It can be costly to eat healthy in this day and age, as organic foods come at a premium cost and many groceries have small, or no organic section at all. From hunting to gardening, here are some great hobbies for keeping you healthy and in control of the foods you eat.
Gardening is a fun and fulfilling way to take control of what you’re eating. But it's important to know that different kinds of gardens (vegetable, fruit and herb) have different care requirements and come with different difficulties. Luckily, garden.org offers tips on how to get the most out of the garden you choose to pursue, or if you decide to jumble them all together to grow a balanced collection.
Gardening doesn't only take time, but it also takes a good amount of land, which fueled the idea of community gardens. More and more community gardens are springing up in metropolitan areas, so if gardening is something you think you will enjoy, put in the work to get a plot for yourself.
Fishing is a hobby that gets you into nature as well as putting food on your plate. Wild caught fish are low in cholesterol and high in protein. Because of this, the American Heart Association recommends a regular diet of fish. So what are the advantages of catching your own meal? A study published on the "Science Magazine" website found that the level of PCBs, a carcinogenic chemical, was ten times as prominent in farmed fish compared with wild caught. With fish meat as expensive as it is, fishing is a money-saving hobby that also keeps important Omega-3 fatty acids in your diet. However, you may be required to obtain certain permits for fishing, so visit takemefishing.org to check the requirements for your state.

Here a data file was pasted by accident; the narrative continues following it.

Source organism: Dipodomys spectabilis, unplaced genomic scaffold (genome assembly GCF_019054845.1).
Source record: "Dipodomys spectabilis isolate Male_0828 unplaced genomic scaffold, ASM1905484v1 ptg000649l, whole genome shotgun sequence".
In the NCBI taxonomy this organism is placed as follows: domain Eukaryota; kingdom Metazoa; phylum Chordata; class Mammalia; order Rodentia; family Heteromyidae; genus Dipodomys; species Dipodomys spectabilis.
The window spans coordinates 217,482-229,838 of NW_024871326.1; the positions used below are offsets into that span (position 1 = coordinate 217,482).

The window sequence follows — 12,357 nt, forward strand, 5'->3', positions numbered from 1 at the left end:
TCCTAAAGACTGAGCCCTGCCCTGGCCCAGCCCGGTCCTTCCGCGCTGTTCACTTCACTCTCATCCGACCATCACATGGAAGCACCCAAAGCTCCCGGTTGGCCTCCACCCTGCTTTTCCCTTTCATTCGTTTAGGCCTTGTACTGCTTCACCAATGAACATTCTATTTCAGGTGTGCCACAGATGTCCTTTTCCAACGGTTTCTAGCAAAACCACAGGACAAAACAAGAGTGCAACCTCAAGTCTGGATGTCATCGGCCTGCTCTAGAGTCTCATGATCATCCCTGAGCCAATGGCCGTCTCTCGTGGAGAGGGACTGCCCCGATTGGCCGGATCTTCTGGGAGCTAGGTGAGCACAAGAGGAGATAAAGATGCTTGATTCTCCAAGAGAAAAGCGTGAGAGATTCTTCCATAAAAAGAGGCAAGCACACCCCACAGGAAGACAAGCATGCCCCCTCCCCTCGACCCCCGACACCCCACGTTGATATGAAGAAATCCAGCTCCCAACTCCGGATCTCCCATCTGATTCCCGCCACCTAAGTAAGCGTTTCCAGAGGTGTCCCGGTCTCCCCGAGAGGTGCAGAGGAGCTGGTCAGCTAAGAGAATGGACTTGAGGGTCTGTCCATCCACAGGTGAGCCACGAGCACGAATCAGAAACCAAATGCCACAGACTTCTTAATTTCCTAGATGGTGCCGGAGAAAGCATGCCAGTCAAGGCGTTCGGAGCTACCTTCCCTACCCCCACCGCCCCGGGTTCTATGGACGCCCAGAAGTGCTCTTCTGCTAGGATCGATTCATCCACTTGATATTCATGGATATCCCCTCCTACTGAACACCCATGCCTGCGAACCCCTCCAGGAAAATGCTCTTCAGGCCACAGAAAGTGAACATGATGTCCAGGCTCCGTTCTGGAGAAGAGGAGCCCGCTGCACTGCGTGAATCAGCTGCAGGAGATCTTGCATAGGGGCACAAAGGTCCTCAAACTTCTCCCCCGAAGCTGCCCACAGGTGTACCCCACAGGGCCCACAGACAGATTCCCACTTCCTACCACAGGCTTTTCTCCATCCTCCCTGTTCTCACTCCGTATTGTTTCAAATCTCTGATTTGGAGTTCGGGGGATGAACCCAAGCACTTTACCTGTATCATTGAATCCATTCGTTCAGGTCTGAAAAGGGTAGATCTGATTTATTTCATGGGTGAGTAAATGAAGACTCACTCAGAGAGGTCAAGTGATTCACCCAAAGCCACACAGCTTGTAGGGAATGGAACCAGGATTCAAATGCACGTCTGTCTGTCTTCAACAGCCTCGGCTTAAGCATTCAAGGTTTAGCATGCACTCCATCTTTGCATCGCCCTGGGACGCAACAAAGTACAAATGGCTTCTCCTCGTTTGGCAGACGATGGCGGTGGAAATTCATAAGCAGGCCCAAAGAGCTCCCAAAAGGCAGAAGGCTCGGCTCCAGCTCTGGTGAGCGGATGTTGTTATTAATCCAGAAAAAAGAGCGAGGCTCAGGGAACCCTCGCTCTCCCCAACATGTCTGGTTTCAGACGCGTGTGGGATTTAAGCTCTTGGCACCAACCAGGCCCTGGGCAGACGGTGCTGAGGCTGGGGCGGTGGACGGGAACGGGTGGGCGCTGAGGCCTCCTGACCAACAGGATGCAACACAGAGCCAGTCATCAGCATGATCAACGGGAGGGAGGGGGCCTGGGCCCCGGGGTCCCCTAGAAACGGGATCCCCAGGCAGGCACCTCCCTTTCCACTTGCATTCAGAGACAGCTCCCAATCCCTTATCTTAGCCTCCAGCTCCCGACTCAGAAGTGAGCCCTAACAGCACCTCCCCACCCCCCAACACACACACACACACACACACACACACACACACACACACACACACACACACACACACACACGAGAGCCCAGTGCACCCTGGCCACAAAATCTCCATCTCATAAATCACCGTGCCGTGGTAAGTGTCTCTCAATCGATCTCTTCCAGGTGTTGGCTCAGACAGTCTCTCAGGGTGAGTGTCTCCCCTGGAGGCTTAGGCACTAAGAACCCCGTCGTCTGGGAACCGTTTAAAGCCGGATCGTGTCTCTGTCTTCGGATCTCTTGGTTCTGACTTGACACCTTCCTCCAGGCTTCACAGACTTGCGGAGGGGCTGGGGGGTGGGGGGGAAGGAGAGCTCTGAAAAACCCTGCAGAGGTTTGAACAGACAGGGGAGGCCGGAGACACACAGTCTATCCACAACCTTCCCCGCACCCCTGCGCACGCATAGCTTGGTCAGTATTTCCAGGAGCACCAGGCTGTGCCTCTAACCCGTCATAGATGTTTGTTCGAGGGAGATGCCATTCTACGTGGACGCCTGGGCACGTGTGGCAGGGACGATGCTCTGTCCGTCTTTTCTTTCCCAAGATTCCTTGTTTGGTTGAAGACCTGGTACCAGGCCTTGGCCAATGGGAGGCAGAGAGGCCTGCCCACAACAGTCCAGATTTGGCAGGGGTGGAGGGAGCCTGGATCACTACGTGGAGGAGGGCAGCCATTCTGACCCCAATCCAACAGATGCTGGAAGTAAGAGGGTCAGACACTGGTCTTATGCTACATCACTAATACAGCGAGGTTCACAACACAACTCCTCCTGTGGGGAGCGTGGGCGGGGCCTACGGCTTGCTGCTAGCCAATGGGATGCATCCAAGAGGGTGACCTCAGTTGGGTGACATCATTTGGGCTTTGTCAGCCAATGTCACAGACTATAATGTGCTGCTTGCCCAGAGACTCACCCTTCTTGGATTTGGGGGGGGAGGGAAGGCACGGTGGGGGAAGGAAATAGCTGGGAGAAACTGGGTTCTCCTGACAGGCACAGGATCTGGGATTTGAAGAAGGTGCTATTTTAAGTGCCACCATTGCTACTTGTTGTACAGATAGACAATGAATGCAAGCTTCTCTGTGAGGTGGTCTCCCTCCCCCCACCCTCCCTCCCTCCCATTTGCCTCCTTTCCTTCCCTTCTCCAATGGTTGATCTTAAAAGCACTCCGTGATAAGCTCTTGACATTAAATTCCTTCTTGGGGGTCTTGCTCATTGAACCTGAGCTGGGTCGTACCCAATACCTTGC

If you're a meat-eater, hunting could be a great hobby for you. Deer, elk and moose are among the big game legal for hunting in the U.S., and because wild game feeds on grass and other natural sources instead of grains, has considerably less fat in it, which also means fewer calories. Meat sources fed from grass have three to four times more Omega-3 fatty acids than grain-fed animals. These factors alone are enough to make a strong case for hunting your own meat.
If you do take up hunting, it’s important that you know the laws of individual states and acquire the necessary permits for owning a firearm and hunting in your state. Visit huntercourse.com for state hunting laws and safety courses.
What do all of these hobbies have in common? They're all followed by preparing the foods in unique and interesting ways. For guidance, there are many cookbooks to prepare your self-grown spinach and raspberries, or your self-caught venison. Don’t be afraid to pick up a good cookbook and experiment in the kitchen with the ingredients your other hobbies have brought to your table.